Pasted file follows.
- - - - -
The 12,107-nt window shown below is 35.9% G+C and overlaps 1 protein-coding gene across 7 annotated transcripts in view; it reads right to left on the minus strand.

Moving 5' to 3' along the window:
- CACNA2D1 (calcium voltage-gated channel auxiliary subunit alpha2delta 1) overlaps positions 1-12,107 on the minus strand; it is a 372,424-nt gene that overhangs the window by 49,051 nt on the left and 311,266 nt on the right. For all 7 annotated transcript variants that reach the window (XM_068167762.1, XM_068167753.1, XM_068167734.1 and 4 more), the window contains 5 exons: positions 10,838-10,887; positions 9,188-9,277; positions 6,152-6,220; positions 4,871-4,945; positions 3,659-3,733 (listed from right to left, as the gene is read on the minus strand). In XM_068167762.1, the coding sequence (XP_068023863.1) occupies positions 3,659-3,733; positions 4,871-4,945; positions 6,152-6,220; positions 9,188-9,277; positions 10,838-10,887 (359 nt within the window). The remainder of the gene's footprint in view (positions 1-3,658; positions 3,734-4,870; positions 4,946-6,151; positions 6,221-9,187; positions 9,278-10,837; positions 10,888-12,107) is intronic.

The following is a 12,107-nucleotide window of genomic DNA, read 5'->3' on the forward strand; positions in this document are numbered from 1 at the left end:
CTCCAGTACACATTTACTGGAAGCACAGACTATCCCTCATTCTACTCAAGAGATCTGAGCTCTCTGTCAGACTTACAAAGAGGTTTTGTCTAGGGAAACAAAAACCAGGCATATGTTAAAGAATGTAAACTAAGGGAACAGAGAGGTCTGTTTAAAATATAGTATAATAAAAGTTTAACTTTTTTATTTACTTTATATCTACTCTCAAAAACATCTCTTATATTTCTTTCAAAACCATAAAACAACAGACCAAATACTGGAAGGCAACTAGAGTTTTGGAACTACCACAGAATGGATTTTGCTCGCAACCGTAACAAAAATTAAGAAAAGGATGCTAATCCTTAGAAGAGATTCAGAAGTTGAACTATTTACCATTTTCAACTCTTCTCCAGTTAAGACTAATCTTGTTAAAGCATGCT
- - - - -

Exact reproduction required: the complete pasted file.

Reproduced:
The 12,107-nt window shown below is 35.9% G+C and overlaps 1 protein-coding gene across 7 annotated transcripts in view; it reads right to left on the minus strand.

Moving 5' to 3' along the window:
- CACNA2D1 (calcium voltage-gated channel auxiliary subunit alpha2delta 1) overlaps positions 1-12,107 on the minus strand; it is a 372,424-nt gene that overhangs the window by 49,051 nt on the left and 311,266 nt on the right. For all 7 annotated transcript variants that reach the window (XM_068167762.1, XM_068167753.1, XM_068167734.1 and 4 more), the window contains 5 exons: positions 10,838-10,887; positions 9,188-9,277; positions 6,152-6,220; positions 4,871-4,945; positions 3,659-3,733 (listed from right to left, as the gene is read on the minus strand). In XM_068167762.1, the coding sequence (XP_068023863.1) occupies positions 3,659-3,733; positions 4,871-4,945; positions 6,152-6,220; positions 9,188-9,277; positions 10,838-10,887 (359 nt within the window). The remainder of the gene's footprint in view (positions 1-3,658; positions 3,734-4,870; positions 4,946-6,151; positions 6,221-9,187; positions 9,278-10,837; positions 10,888-12,107) is intronic.

The following is a 12,107-nucleotide window of genomic DNA, read 5'->3' on the forward strand; positions in this document are numbered from 1 at the left end:
CTCCAGTACACATTTACTGGAAGCACAGACTATCCCTCATTCTACTCAAGAGATCTGAGCTCTCTGTCAGACTTACAAAGAGGTTTTGTCTAGGGAAACAAAAACCAGGCATATGTTAAAGAATGTAAACTAAGGGAACAGAGAGGTCTGTTTAAAATATAGTATAATAAAAGTTTAACTTTTTTATTTACTTTATATCTACTCTCAAAAACATCTCTTATATTTCTTTCAAAACCATAAAACAACAGACCAAATACTGGAAGGCAACTAGAGTTTTGGAACTACCACAGAATGGATTTTGCTCGCAACCGTAACAAAAATTAAGAAAAGGATGCTAATCCTTAGAAGAGATTCAGAAGTTGAACTATTTACCATTTTCAACTCTTCTCCAGTTAAGACTAATCTTGTTAAAGCATGCT